3,578,398 Patented May 11, 1971 has a chemical composition similar to erionite and zeolite T and has a similar crystal structure to that of erionite and zeolite T with the notable exception of being devoid of these stacking faults. It has a lattice parameter twice that of erionite and zeolite T due to the fact that it contains no stacking faults. These stacking faults can be identified by X-ray, as discussed hereinafter.

SUMMARY OF THE INVENTION Broadly, this invention contemplates a crystalline a1uminosilicate having a composition, in terms of mole ratios of oxides, as follows:

(1.11.4) M O:Al O :58 siO zz-Hgo wherein M is a cation other than a mixture of sodium and potassium, n is the valence of said cation, and z is between 0 and 8 and having an X-ray powder diffraction pattern substantially the same as that shown in Table 1 below. The new zeolite has the ability to sorb cyclohexane in amounts at least about 1.5 percent by weight at 25 C. and 20 mm. Hg. It can also sorb up to and including 7.2 weight percent n-hexane.

The composition in its synthesized form can be expressed in terms of mole ratios of oxides as follows:

wherein n and 2 have the previously assigned significance, x is between 0.001 and 0.5, R is tetramethylammonium and M is a mixture of sodium and potassium. In this regard it is to be understood that the mixture can also include lithium.

The as synthesized form of the composition can undergo ion exchange to exchange at least a portion of the original cations for other cations in which case the composition can be represented in terms of mole ratios of oxides as follows:

wherein n and 2 have the previously assigned significance and M is selected from the group consisting of tetramethylammonium, hydrogen, ammonium and metals and other than a mixture of sodium and potassium. Preferably M is "a cation other than an alkali metal cation. Particularly desirable metal cations are those in which that form of the composition has catalytic activity. These include metals of Group II and Group VIII of the Periodic Table and manganese. Of the Group II metals, zinc is preferred especially in a form wherein some of the cation sites are occupied by a hydrogen ion. A form of the zeolite wherein M is hydrogen, ammonium, alkyla'rnmonium, arylammo-- nium, or a metal can be beneficially converted to another form by thermal treatment at a temperature of at least 700 F. for at least 1 minute, generally not longer than 20 hours. While subatmospheric pressure can be employed, atmospheric pressure is desired for reasons of convenience. It is preferred to perform the thermal treatment in the presence of moisture, although moisture is not absolutely necessary. The thermal treatment can be performed at a temperature up to about 1600 F. at which temperature some decomposition begins to occur. The thermally treated product is useful in the catalysis of some hydrocarbon conversion reactions.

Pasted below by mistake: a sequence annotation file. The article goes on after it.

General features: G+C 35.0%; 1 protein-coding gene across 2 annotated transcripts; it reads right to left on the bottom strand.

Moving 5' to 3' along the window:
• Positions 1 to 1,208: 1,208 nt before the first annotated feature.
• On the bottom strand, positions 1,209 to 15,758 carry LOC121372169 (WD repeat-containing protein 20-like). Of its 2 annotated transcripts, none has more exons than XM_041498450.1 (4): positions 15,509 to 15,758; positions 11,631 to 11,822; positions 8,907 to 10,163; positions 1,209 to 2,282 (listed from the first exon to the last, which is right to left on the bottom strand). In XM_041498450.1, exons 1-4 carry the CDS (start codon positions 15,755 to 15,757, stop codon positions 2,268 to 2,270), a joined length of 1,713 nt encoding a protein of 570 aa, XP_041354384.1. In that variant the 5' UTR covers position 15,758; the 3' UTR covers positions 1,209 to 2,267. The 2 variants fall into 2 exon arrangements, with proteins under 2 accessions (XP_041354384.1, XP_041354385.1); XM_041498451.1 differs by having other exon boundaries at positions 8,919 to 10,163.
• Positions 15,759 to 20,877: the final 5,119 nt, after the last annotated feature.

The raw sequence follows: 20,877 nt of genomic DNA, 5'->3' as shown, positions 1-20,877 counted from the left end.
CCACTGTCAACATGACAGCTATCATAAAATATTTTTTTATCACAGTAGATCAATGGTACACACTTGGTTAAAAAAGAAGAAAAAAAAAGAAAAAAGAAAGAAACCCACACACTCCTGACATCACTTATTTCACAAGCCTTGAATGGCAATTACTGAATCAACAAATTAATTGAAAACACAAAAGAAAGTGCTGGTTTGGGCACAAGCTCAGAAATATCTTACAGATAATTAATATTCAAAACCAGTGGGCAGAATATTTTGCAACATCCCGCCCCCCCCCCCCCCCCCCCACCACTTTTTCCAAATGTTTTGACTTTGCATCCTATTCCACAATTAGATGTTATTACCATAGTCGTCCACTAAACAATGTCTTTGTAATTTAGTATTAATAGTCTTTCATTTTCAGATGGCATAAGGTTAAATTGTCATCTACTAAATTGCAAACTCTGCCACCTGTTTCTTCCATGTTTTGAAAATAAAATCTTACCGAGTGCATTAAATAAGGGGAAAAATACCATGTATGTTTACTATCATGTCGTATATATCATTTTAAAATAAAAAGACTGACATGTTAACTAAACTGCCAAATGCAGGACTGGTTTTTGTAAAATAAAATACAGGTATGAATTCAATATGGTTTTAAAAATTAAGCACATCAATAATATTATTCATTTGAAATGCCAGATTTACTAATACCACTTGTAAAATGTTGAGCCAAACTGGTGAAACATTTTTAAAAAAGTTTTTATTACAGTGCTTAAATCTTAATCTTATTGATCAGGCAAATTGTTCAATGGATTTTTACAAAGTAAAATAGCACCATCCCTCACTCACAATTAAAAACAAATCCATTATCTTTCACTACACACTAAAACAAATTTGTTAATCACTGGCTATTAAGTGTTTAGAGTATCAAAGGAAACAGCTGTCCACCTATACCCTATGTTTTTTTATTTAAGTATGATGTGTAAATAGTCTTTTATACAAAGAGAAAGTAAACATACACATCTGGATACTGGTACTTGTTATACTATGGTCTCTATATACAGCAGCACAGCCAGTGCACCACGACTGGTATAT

This invention further contemplates hydrocarbon conversion in the presence of a catalyst comprising a catalytically active form of the synthetic crystalline aluminosilicate as defined above, particularly cracking and hydrocracking of lower molecular weight hydrocarbons.

This invention also contemplates a process for preparing a synthetic crystalline aluminosilicate which comprises preparing a mixture containing tetramethylammonium oxide, sodium oxide, potassium oxide, alumina,

. 3 silica and water and having a composition, in terms of mole ratios of oxides, falling within the following ranges:

maintaining the mixture at a temperature of at least 20 C. until crystals of said aluminosilicate are formed, and separating and recovering said crystals. As indicated above, in lieu of some sodium oxide or potassium oxide, lithium oxide can be used in which case a product having lithium, sodium and potassium cations in addition to tetramethylammonium cation and having the crystal structure of natural oifretite is prepared. The amount of lithium ox ide can generally be in the range of 2 to 20 mole percent.